They each get two hours, Draper said. My wife is doing the minivan swap.
 
Theres an idea for Payne for next year: Car pool lanes.
 
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    Miller to retire from broadcast booth in 2019

    By Golf Channel DigitalOctober 15, 2018, 9:14 pm

    After nearly 30 years in the broadcast booth, Johnny Miller is ready to hang up his microphone.

    Following a Hall of Fame playing career that included a pair of major titles, Miller has become one of the most outspoken voices in the game as lead golf analyst for NBC Sports. But at age 71 he has decided to retire from broadcasting following the 2019 Waste Management Phoenix Open.

    “The call of being there for my grandkids, to teach them how to fish. I felt it was a higher calling,” Miller told GolfChannel.com. “The parents are trying to make a living, and grandparents can be there like my father was with my four boys. He was there every day for them. I'm a big believer that there is a time and a season for everything.”

    Miller was named lead analyst for NBC in 1990, making his broadcast debut at what was then known as the Bob Hope Desert Classic. He still remained competitive, notably winning the 1994 AT&T Pebble Beach Pro-Am at age 46, but made an indelible mark on the next generation of Tour pros with his frank and candid assessment of the action from some of golf’s biggest events.

    Miller’s broadcasting career has included 20 U.S. Opens, 14 Ryder Cups, nine Presidents Cups, three Open Championships and the 2016 Olympics. While he has teamed in the booth with Dan Hicks for the past 20 years, Miller’s previous on-air partners included Bryant Gumbel, Charlie Jones, Jim Lampley and Dick Enberg.

    His farewell event will be in Phoenix Jan. 31-Feb. 3, at a tournament he won in back-to-back years in 1974-75.

    “When it comes to serving golf fans with sharp insight on what is happening inside the ropes, Johnny Miller is the gold standard,” said NBC lead golf producer Tommy Roy. “It has been an honor working with him, and while it might not be Johnny’s personal style, it will be fun to send him off at one of the PGA Tour’s best parties at TPC Scottsdale.”

    Miller was inducted into the World Golf Hall of Fame in 1998 after a playing career that included wins at the 1973 U.S. Open at Oakmont and The Open in 1976 at Royal Birkdale. Before turning pro, he won the 1964 U.S. Junior Amateur and was low amateur at the 1966 U.S. Open at Olympic, where he tied for eighth at age 19.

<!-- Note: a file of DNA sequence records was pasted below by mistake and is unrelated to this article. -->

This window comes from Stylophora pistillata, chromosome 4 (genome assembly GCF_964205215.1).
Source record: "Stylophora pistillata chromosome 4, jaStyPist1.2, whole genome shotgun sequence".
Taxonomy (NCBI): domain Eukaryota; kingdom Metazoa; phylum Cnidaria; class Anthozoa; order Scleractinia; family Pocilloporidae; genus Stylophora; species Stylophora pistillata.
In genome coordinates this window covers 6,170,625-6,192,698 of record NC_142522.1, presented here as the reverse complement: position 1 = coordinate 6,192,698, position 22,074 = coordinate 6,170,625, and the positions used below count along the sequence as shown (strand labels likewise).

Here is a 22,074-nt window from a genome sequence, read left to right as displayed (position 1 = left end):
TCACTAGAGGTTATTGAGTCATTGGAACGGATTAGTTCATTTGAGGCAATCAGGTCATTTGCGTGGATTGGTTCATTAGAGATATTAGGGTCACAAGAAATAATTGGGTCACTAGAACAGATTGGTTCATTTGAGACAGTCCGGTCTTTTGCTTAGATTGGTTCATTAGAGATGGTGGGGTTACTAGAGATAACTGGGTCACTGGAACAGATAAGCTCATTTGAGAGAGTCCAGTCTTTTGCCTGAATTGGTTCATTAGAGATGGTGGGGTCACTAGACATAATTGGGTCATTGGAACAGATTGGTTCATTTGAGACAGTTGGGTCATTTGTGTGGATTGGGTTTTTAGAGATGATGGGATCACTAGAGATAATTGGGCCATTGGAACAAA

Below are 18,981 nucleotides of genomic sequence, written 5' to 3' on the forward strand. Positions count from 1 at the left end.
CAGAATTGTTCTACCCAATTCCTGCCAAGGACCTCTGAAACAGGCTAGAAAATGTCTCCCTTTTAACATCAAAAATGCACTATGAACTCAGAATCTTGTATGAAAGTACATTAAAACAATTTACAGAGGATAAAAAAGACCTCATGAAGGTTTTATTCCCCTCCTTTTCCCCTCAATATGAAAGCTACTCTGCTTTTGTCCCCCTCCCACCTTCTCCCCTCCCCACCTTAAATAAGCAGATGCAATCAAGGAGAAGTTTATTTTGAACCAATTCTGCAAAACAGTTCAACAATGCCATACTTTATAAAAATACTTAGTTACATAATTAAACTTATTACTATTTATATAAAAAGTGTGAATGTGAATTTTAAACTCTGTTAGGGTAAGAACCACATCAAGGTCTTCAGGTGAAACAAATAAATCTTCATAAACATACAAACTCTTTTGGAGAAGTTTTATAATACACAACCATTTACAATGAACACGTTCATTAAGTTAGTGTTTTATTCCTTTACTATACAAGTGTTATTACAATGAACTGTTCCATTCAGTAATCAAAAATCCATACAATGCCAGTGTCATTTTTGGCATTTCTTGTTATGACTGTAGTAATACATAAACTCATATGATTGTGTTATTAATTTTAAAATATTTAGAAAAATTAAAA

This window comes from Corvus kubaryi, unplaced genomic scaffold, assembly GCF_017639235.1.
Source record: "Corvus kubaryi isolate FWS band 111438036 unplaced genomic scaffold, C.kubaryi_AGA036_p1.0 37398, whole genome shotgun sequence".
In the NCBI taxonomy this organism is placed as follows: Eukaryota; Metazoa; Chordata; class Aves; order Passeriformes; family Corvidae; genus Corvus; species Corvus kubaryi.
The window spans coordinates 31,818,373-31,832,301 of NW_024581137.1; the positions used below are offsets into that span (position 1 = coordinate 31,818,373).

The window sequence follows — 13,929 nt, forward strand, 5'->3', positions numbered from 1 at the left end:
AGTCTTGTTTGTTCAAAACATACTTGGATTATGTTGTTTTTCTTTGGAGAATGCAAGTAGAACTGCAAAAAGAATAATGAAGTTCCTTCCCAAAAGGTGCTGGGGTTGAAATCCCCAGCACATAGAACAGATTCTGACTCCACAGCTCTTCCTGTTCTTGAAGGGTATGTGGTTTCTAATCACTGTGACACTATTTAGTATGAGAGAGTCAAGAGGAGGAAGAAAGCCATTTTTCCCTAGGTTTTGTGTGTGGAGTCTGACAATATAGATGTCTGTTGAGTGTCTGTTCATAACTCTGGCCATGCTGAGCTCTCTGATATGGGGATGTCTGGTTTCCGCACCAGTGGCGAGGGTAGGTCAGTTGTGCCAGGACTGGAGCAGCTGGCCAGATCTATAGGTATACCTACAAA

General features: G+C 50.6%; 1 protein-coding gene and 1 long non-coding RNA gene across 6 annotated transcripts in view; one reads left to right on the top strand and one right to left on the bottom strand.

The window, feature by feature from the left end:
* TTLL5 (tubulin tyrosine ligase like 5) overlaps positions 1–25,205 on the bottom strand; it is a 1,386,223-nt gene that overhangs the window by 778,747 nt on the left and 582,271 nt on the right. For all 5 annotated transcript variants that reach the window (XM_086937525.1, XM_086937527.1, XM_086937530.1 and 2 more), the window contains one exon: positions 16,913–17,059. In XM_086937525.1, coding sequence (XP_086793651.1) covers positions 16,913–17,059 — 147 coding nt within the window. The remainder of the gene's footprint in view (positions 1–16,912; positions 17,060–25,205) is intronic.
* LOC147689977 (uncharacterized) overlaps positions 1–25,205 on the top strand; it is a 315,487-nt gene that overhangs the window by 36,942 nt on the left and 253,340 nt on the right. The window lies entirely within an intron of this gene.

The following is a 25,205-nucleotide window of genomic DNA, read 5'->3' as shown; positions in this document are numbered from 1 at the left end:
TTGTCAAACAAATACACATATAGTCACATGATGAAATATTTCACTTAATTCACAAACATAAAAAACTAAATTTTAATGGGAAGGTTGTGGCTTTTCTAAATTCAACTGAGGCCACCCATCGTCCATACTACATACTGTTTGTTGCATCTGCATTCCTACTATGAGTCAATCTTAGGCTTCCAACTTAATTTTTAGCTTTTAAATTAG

Born and raised in San Francisco, Miller now lives in Utah with his wife, Linda, and annually serves as tournament host of the PGA Tour’s Safeway Open in Napa, Calif.

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    Randall's Rant: Tiger vs. Phil feels like a ripoff

    By Randall MellOctober 15, 2018, 7:45 pm

    Usually, you have to buy something before you feel like you were ripped off.

    The wonder in the marketing of Tiger vs. Phil and “The Match” is how it is making so many people feel as if they are getting ripped off before they’ve shelled out a single penny for the product.

    Phil Mickelson gets credit for this miscue.

    Apparently, the smartest guy in the room isn’t the smartest marketing guy.

    He was a little bit like that telemarketer who teases you into thinking you’ve won a free weekend getaway, only to lead you into the discovery that there’s a shady catch, with fine print and a price tag.

    There was something as slippery as snake oil in the original pitch.

    In Mickelson’s eagerness to create some excitement, he hinted back during The Players in May about the possibility of a big-money, head-to-head match with Woods. A couple months later, he leaked more details, before it was ready to be fully announced.

    So while there was an initial buzz over news of the Thanksgiving weekend matchup, the original pitch set up a real buzzkill when it was later announced that you were only going to get to see it live on pay-per-view.

    The news landed with a thud but no price tag. We’re still waiting to see what it’s going to cost when these two meet at Shadow Creek in Las Vegas, but anything that feels even slightly inflated now is going to further dampen the original enthusiasm Mickelson created.

    Without Woods or Mickelson putting up their own money, this $9 million winner-take-all event was always going to feel more like a money grab than real competition.